For its opening exhibition in 2024, the Ogunquit Museum of American Art in Maine is thrilled to announce Anthony Cudahy: Spinneret. This will be artist Anthony Cudahy’s (b. 1989, Fort Meyers, FL) first solo exhibition in the United States. Spanning the last half-decade of his career, this survey of more than 30 significant paintings—including brand-new work—will explore Cudahy’s richly layered practice. The exhibition will be on view through July 21, 2024.

“This exhibition promises to be a thought-provoking journey through Cudahy’s rich and complex artistic practice. It will offer visitors a unique perspective on the interplay between the personal and the historical in the artist’s work,” said Devon Zimmerman, PhD, OMAA’s Curator of Modern and Contemporary Art. “An exhibition of a contemporary artist of Cudahy’s stature is a triumph for OMAA, underscoring our commitment to showcasing exemplary contemporary talent with our audiences.” 

Anthony Cudahy: Spinneret draws inspiration from—and is named for—the silk-producing organ that spiders use to weave, or spin, their webs. Cudahy’s figurative paintings piece together enigmatic scenes of specific objects and equivocal environments from interwoven references drawn from Queer archives, art history, film, poetry, friends, and his own autobiography. His fluid application of paint and idiosyncratic palette—at moments sullen, earthen, corporeal and at others high-key, acidic, artificial—animates the ongoing push and pull between the real and surreal across his practice.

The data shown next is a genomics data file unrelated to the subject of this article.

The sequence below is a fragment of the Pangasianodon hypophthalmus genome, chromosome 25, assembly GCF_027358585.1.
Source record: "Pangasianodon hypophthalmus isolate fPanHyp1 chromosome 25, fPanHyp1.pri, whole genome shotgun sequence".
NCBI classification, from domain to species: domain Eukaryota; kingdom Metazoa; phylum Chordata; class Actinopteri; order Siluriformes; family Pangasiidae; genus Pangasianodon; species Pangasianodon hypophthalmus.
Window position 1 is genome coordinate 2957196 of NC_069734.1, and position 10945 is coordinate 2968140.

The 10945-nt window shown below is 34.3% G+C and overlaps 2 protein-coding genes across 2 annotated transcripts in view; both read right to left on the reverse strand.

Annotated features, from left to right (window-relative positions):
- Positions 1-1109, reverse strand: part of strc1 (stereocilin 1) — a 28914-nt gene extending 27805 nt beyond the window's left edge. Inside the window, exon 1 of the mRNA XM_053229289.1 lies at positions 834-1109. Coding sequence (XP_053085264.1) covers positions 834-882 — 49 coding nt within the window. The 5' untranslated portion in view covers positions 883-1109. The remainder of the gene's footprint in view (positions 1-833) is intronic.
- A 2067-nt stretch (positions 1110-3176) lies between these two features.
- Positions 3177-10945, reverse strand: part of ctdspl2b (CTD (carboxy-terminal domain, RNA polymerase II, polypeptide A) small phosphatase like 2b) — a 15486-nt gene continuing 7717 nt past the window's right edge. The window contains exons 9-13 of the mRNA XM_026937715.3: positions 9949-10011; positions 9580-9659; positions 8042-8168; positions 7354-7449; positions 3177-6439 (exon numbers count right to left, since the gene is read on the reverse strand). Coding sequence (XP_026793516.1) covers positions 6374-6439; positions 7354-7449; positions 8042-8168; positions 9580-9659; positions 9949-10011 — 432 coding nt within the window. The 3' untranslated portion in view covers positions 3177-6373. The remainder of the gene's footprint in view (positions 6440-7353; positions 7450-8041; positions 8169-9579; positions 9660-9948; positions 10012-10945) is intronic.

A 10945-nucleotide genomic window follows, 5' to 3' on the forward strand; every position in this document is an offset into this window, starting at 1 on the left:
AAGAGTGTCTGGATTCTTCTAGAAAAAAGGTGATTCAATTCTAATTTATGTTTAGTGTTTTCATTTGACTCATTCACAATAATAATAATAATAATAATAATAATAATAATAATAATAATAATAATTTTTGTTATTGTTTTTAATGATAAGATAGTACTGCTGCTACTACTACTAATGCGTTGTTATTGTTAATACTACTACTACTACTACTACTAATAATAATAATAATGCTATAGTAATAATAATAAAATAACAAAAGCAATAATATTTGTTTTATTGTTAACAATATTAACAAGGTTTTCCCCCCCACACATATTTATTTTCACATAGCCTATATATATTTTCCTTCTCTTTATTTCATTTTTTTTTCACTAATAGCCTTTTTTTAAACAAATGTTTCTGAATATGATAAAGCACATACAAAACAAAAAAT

Through his art, Cudahy explores the hazy slippages of subjectivity in the digital age. The artist anchors his compositions to passages of gentle tenderness, absent-minded repose, or banal isolation; prosaic instances that often carry the greatest poetic weight. Within these moments, Cudahy contemplates love and friendship. His husband, the photographer Ian Lewandowski, frequently appears as the artist’s muse, found reading, sleeping, or entwined. Cudahy also turns to his network of friends, like the artist Lily Wong, who is caught lost in thought gazing from a balcony or tensely moving furniture in a New York apartment. The art historical mixes with the present, as Cudahy imbibes figures and compositions from works by artists as far-flung as Giorgione, Pieter Bruegel the Elder, Lois Dodd, and Francis Bacon. 

Wrapped around his scenes of intimacy are meditations on death and its politics. From the HIV/AIDS crisis of the 1980s and 1990s to the COVID-19 Pandemic, Cudahy examines these periods of crises with homages to artist and filmmaker Derek Jarman, and more germane views of crowds congregating during lockdowns. Cudahy brings together different histories, culling images from a range of sources, including photos from the Lesbian, Gay, Bisexual & Transgender Community Center archives in New York and medieval tapestries. These themes are woven throughout the works in the exhibition.